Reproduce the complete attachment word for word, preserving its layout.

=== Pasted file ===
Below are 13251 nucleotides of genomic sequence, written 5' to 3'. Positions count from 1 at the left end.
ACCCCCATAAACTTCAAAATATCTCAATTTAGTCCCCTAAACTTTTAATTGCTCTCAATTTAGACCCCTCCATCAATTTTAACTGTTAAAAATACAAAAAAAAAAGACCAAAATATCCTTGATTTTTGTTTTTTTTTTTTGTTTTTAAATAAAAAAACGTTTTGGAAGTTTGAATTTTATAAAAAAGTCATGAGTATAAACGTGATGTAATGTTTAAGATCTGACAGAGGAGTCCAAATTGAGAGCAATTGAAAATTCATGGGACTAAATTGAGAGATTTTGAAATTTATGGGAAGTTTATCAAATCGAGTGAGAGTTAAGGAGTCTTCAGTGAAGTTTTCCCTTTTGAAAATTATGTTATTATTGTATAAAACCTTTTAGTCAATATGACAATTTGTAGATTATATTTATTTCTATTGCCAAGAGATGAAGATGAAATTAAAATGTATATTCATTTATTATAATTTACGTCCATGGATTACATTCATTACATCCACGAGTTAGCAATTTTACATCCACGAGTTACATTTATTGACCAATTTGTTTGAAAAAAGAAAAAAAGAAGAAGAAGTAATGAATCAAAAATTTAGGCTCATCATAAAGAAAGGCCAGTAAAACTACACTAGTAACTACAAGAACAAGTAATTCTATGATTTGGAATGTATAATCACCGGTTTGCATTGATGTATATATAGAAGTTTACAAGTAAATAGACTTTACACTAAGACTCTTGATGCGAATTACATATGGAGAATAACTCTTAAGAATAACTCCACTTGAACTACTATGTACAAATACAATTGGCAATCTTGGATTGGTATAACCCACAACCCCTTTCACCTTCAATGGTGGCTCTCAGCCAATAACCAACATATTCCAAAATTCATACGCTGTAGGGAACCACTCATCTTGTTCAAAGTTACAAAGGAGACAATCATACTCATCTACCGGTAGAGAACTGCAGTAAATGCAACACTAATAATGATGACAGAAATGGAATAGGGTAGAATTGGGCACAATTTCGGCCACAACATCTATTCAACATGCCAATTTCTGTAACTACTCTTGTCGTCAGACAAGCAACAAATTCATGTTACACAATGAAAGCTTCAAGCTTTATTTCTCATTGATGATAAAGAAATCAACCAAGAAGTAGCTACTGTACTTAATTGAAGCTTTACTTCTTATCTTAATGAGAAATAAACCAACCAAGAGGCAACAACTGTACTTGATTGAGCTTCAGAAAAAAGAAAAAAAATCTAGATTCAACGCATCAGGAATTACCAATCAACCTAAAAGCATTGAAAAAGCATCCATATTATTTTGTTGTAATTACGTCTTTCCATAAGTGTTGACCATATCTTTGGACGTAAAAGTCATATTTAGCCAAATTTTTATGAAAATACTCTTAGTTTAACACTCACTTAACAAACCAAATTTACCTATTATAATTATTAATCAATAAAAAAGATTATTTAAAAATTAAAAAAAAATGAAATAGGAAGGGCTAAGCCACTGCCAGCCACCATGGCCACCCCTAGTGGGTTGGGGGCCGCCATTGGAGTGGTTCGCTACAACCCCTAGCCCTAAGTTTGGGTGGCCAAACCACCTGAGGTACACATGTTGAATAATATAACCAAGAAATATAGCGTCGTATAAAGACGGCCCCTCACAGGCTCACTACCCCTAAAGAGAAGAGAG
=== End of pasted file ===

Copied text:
Below are 13251 nucleotides of genomic sequence, written 5' to 3'. Positions count from 1 at the left end.
ACCCCCATAAACTTCAAAATATCTCAATTTAGTCCCCTAAACTTTTAATTGCTCTCAATTTAGACCCCTCCATCAATTTTAACTGTTAAAAATACAAAAAAAAAAGACCAAAATATCCTTGATTTTTGTTTTTTTTTTTTGTTTTTAAATAAAAAAACGTTTTGGAAGTTTGAATTTTATAAAAAAGTCATGAGTATAAACGTGATGTAATGTTTAAGATCTGACAGAGGAGTCCAAATTGAGAGCAATTGAAAATTCATGGGACTAAATTGAGAGATTTTGAAATTTATGGGAAGTTTATCAAATCGAGTGAGAGTTAAGGAGTCTTCAGTGAAGTTTTCCCTTTTGAAAATTATGTTATTATTGTATAAAACCTTTTAGTCAATATGACAATTTGTAGATTATATTTATTTCTATTGCCAAGAGATGAAGATGAAATTAAAATGTATATTCATTTATTATAATTTACGTCCATGGATTACATTCATTACATCCACGAGTTAGCAATTTTACATCCACGAGTTACATTTATTGACCAATTTGTTTGAAAAAAGAAAAAAAGAAGAAGAAGTAATGAATCAAAAATTTAGGCTCATCATAAAGAAAGGCCAGTAAAACTACACTAGTAACTACAAGAACAAGTAATTCTATGATTTGGAATGTATAATCACCGGTTTGCATTGATGTATATATAGAAGTTTACAAGTAAATAGACTTTACACTAAGACTCTTGATGCGAATTACATATGGAGAATAACTCTTAAGAATAACTCCACTTGAACTACTATGTACAAATACAATTGGCAATCTTGGATTGGTATAACCCACAACCCCTTTCACCTTCAATGGTGGCTCTCAGCCAATAACCAACATATTCCAAAATTCATACGCTGTAGGGAACCACTCATCTTGTTCAAAGTTACAAAGGAGACAATCATACTCATCTACCGGTAGAGAACTGCAGTAAATGCAACACTAATAATGATGACAGAAATGGAATAGGGTAGAATTGGGCACAATTTCGGCCACAACATCTATTCAACATGCCAATTTCTGTAACTACTCTTGTCGTCAGACAAGCAACAAATTCATGTTACACAATGAAAGCTTCAAGCTTTATTTCTCATTGATGATAAAGAAATCAACCAAGAAGTAGCTACTGTACTTAATTGAAGCTTTACTTCTTATCTTAATGAGAAATAAACCAACCAAGAGGCAACAACTGTACTTGATTGAGCTTCAGAAAAAAGAAAAAAAATCTAGATTCAACGCATCAGGAATTACCAATCAACCTAAAAGCATTGAAAAAGCATCCATATTATTTTGTTGTAATTACGTCTTTCCATAAGTGTTGACCATATCTTTGGACGTAAAAGTCATATTTAGCCAAATTTTTATGAAAATACTCTTAGTTTAACACTCACTTAACAAACCAAATTTACCTATTATAATTATTAATCAATAAAAAAGATTATTTAAAAATTAAAAAAAAATGAAATAGGAAGGGCTAAGCCACTGCCAGCCACCATGGCCACCCCTAGTGGGTTGGGGGCCGCCATTGGAGTGGTTCGCTACAACCCCTAGCCCTAAGTTTGGGTGGCCAAACCACCTGAGGTACACATGTTGAATAATATAACCAAGAAATATAGCGTCGTATAAAGACGGCCCCTCACAGGCTCACTACCCCTAAAGAGAAGAGAG